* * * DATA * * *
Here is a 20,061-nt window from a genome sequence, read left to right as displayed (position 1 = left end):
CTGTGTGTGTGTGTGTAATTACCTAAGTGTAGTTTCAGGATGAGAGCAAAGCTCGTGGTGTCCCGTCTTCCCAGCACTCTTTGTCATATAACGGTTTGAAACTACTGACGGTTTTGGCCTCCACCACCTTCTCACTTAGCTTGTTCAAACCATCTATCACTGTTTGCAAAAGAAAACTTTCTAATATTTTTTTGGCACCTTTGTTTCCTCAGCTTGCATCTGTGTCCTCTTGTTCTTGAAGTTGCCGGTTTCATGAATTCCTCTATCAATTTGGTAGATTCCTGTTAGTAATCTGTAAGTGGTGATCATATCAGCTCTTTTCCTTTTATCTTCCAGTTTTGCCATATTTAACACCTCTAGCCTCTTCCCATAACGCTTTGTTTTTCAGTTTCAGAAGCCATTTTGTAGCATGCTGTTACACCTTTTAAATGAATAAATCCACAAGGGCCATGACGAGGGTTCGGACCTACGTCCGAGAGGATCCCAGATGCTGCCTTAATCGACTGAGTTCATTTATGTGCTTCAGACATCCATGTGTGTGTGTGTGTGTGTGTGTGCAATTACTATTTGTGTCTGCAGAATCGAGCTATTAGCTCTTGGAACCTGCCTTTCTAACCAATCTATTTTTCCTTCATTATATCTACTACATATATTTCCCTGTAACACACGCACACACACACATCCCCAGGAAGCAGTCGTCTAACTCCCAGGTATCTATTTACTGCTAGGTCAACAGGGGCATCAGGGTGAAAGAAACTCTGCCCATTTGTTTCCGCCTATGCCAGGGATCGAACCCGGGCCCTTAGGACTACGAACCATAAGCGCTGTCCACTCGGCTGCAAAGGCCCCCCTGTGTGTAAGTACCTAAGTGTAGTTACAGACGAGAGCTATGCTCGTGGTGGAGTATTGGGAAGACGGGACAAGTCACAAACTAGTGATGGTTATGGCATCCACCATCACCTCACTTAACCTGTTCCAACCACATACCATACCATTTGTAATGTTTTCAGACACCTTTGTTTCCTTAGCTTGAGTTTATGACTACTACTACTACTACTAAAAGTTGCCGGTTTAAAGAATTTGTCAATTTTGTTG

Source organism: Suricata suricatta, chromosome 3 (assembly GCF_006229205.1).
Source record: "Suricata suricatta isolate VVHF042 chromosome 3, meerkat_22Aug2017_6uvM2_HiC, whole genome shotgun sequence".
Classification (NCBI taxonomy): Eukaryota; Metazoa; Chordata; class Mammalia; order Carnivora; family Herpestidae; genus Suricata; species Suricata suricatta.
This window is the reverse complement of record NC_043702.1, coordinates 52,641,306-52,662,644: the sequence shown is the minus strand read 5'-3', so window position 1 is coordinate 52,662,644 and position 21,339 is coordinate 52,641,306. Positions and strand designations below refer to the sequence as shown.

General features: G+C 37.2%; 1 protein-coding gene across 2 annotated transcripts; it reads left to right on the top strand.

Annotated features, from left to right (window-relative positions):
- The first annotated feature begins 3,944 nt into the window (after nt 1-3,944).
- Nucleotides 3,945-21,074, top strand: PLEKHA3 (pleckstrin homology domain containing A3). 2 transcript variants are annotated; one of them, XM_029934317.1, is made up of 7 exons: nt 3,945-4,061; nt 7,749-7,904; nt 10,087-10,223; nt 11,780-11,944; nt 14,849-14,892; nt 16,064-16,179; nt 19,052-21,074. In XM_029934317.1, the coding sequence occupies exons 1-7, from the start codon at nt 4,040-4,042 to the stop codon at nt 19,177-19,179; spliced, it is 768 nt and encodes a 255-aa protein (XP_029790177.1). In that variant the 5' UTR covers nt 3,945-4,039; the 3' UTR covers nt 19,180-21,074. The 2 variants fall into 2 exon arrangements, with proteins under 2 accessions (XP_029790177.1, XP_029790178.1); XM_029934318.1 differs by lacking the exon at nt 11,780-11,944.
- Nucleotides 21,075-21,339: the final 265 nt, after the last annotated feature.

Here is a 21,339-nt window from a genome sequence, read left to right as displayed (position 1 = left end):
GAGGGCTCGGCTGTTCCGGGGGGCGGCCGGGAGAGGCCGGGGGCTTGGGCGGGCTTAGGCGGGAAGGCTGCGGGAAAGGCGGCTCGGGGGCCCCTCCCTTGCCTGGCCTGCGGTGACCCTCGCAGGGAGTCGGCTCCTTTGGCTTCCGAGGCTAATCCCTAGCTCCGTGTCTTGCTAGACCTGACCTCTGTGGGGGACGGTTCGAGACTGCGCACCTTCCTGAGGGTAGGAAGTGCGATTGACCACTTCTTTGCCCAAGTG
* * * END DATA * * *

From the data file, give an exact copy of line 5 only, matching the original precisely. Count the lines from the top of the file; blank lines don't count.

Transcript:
Classification (NCBI taxonomy): Eukaryota; Metazoa; Chordata; class Mammalia; order Carnivora; family Herpestidae; genus Suricata; species Suricata suricatta.